Tuesday, July 10, 2007

Long Bay, Bahamas

0 nm
E-SE 10 knots

Our leaving has been delayed again, today by Bahamian Independence. And it was worth it, even though the weather forecast has changed and today the wind was beautiful, from the right direction, and not too strong. Still, I’ve never been known to turn down a cultural celebration. By the time we rowed over, there was already a huge crowd of people gathered at the yellow open-air pavilion that’s directly across from our boat. They had set up a tent for drinks, and the ladies of the community were hard at work in the kitchen.

We wandered down the road to the nearest convenience store, which ended up being a two-mile, rather miserable walk in the sunlight. There was a whole cabal of rather intimidating looking Rasta-type men gathered in the pavilion outside, and they all stared at us as we walked by, but inside, again, everyone was unfailingly kind. They invited us again to the celebration down the road, and we walked back down to participate in the festivities. It was everything that I remember from childhood Fourth of July celebrations--fried chicken, macaroni-and-cheese, three-legged races, egg-and-spoon races, and at the end, fireworks.

We opted for the whole fried red snapper rather than the fried chicken, though it was a tough call, and we sat on a beach-side rock and devoured the whole fish. Karl was thrilled, as usual, to be able to gnaw on a fish head, and all the Bahamians cast sideways glances at the white kids enjoying fish head. There were other white people there, though, and at first we were as mystified by them as they seemed to be by us, until one of them finally introduced himself to us. It turned out that he was the head chef at the nearby Club Med (Club Med Columbus Isle, in case you were wondering.) We’d heard about Club Med from some of the Bahamians already, as the resort seems to employ most of the people on the island. Jason, as his name turned out to be, invited us back to the Club Med for a tour.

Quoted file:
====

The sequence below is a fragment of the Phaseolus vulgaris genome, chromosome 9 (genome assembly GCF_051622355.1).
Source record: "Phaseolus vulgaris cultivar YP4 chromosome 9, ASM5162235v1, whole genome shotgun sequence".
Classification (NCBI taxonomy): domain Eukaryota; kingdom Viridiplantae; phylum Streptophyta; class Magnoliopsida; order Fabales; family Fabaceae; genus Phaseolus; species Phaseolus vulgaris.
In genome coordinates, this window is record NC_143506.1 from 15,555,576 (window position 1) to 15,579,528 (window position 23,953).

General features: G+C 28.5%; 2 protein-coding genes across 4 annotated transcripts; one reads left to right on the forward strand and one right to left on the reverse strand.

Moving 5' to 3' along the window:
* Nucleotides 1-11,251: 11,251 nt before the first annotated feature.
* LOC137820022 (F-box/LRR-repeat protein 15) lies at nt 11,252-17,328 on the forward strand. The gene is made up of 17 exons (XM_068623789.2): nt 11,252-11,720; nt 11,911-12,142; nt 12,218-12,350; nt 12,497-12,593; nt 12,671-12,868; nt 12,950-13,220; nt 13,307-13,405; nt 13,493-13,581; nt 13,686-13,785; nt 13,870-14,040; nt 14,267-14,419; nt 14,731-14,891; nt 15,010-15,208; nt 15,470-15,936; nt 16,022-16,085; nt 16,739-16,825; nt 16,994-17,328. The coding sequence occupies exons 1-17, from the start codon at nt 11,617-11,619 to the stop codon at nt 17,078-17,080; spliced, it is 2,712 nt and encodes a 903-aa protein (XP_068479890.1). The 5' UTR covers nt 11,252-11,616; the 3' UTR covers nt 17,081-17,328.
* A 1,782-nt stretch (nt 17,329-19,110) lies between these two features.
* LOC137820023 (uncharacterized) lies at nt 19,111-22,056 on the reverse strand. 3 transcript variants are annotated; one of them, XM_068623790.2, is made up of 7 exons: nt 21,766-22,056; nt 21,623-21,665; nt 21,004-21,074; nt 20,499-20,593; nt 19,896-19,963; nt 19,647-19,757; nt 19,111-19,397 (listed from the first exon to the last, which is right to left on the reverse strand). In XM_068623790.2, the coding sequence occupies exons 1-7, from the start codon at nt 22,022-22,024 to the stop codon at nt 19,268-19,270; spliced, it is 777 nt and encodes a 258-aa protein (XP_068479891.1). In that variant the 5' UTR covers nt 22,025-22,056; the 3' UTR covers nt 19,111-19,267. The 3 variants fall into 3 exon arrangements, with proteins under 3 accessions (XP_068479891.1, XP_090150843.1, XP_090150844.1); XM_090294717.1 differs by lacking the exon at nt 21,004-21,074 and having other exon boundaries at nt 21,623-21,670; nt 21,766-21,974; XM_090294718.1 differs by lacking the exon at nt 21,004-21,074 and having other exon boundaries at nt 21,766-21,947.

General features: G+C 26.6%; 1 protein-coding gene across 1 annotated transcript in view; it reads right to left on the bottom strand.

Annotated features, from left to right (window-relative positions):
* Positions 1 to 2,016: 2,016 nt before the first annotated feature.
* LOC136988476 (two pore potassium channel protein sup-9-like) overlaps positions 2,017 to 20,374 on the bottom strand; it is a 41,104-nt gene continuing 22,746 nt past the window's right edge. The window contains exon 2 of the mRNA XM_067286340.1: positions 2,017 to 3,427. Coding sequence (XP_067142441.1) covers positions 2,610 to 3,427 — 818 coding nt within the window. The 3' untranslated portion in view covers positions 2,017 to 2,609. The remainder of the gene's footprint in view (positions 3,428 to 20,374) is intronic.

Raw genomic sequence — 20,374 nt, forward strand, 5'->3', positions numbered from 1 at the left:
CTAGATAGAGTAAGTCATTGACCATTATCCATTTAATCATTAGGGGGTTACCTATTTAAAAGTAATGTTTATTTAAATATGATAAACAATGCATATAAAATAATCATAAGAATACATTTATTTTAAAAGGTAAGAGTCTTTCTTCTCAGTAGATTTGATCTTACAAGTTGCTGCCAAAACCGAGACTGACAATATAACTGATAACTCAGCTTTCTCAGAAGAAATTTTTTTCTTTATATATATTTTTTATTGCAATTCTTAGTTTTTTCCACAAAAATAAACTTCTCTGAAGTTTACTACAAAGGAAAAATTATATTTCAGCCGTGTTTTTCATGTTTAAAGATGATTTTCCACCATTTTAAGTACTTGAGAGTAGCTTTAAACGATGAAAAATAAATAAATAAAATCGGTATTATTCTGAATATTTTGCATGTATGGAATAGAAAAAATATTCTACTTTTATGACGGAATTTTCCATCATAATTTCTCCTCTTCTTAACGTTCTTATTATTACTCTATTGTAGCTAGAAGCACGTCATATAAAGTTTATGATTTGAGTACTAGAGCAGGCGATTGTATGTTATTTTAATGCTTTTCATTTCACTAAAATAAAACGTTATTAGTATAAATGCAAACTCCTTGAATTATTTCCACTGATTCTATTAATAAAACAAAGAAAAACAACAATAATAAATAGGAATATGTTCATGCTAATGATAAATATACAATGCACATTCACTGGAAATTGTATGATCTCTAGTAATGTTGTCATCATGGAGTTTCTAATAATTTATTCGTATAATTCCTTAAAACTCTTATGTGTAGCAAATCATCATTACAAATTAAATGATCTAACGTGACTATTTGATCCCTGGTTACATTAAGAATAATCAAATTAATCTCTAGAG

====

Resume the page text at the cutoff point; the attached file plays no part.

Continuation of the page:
We weren’t really allowed to be there. You need a green armband or an ID card just to get on the grounds, but Jason snuck us around. The vast majority of staff and guests at the resort are French, so I figured I could get by the front desk with a cheery “Bonjour.” Evidently my French accent was not quite up to par, or maybe all the holes in our clothing and our shaggy hair gave us away, but the prissy French desk girls sent an apologetic Frenchman after us. Jason had just wanted us to peek around the corner anyway, to get a look at the inner workings of the resort complex, so we made a beeline to his car and a fast getaway. He did give us a full tour of the restaurants and the living quarters, though.

He also said that he could refer us for jobs there, a very tempting possibility. He’s in charge of the restaurants, so he could get Karl a job in the kitchen and me a job as wait staff. Another option, a better one, is that we could both work as sailing instructors. They provide full room and board there, and they have a full gym available, and all amenities are open to employees as well as guests. My French is really rusty, but it would have to be a selling point. Even Jason said he has a hard time advancing in the company because he lacks French. In some ways, the whole encounter seems to be extremely fortuitous--a job falling in our laps, right when we need it most.

Still, though... The weather has just changed for the better. We can head on farther south, to mountains and mangroves and, most importantly, hurricane holes. The locals have assured us that we can get into the mangroves here (on a very high tide) but I’m really not sure that an island on the edge of the Atlantic is where I want Secret to be during all of hurricane season. It’s a painfully hard decision. Do we take the wind that’s supposed to blow fair tomorrow? Or do we stay and pursue jobs that may fall through anyway, and push us into the dangerous month of August? Most of all, is working at a mega-resort what I really want?

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